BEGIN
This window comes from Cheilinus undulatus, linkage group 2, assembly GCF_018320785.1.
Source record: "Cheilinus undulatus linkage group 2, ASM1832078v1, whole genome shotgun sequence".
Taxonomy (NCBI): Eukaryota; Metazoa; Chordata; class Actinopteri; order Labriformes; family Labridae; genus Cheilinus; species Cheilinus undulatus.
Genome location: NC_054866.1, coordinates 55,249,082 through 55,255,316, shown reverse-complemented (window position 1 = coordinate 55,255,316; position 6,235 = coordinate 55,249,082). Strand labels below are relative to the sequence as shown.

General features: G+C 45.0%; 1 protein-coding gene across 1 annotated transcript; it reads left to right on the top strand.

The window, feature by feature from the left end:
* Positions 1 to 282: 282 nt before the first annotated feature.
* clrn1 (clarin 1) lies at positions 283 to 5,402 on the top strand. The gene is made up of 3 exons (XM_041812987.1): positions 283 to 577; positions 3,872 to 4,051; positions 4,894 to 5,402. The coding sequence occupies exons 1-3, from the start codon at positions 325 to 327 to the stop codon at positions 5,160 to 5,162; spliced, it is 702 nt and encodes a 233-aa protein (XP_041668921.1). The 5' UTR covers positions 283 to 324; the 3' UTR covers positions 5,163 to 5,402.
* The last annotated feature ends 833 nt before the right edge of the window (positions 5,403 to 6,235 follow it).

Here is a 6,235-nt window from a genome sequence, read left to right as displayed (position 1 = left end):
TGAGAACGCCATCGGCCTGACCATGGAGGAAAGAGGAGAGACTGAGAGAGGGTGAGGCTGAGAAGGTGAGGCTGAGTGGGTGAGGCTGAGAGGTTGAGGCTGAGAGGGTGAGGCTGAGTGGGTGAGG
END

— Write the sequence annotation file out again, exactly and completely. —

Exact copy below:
This window comes from Cheilinus undulatus, linkage group 2, assembly GCF_018320785.1.
Source record: "Cheilinus undulatus linkage group 2, ASM1832078v1, whole genome shotgun sequence".
Taxonomy (NCBI): Eukaryota; Metazoa; Chordata; class Actinopteri; order Labriformes; family Labridae; genus Cheilinus; species Cheilinus undulatus.
Genome location: NC_054866.1, coordinates 55,249,082 through 55,255,316, shown reverse-complemented (window position 1 = coordinate 55,255,316; position 6,235 = coordinate 55,249,082). Strand labels below are relative to the sequence as shown.

General features: G+C 45.0%; 1 protein-coding gene across 1 annotated transcript; it reads left to right on the top strand.

The window, feature by feature from the left end:
* Positions 1 to 282: 282 nt before the first annotated feature.
* clrn1 (clarin 1) lies at positions 283 to 5,402 on the top strand. The gene is made up of 3 exons (XM_041812987.1): positions 283 to 577; positions 3,872 to 4,051; positions 4,894 to 5,402. The coding sequence occupies exons 1-3, from the start codon at positions 325 to 327 to the stop codon at positions 5,160 to 5,162; spliced, it is 702 nt and encodes a 233-aa protein (XP_041668921.1). The 5' UTR covers positions 283 to 324; the 3' UTR covers positions 5,163 to 5,402.
* The last annotated feature ends 833 nt before the right edge of the window (positions 5,403 to 6,235 follow it).

Here is a 6,235-nt window from a genome sequence, read left to right as displayed (position 1 = left end):
TGAGAACGCCATCGGCCTGACCATGGAGGAAAGAGGAGAGACTGAGAGAGGGTGAGGCTGAGAAGGTGAGGCTGAGTGGGTGAGGCTGAGAGGTTGAGGCTGAGAGGGTGAGGCTGAGTGGGTGAGG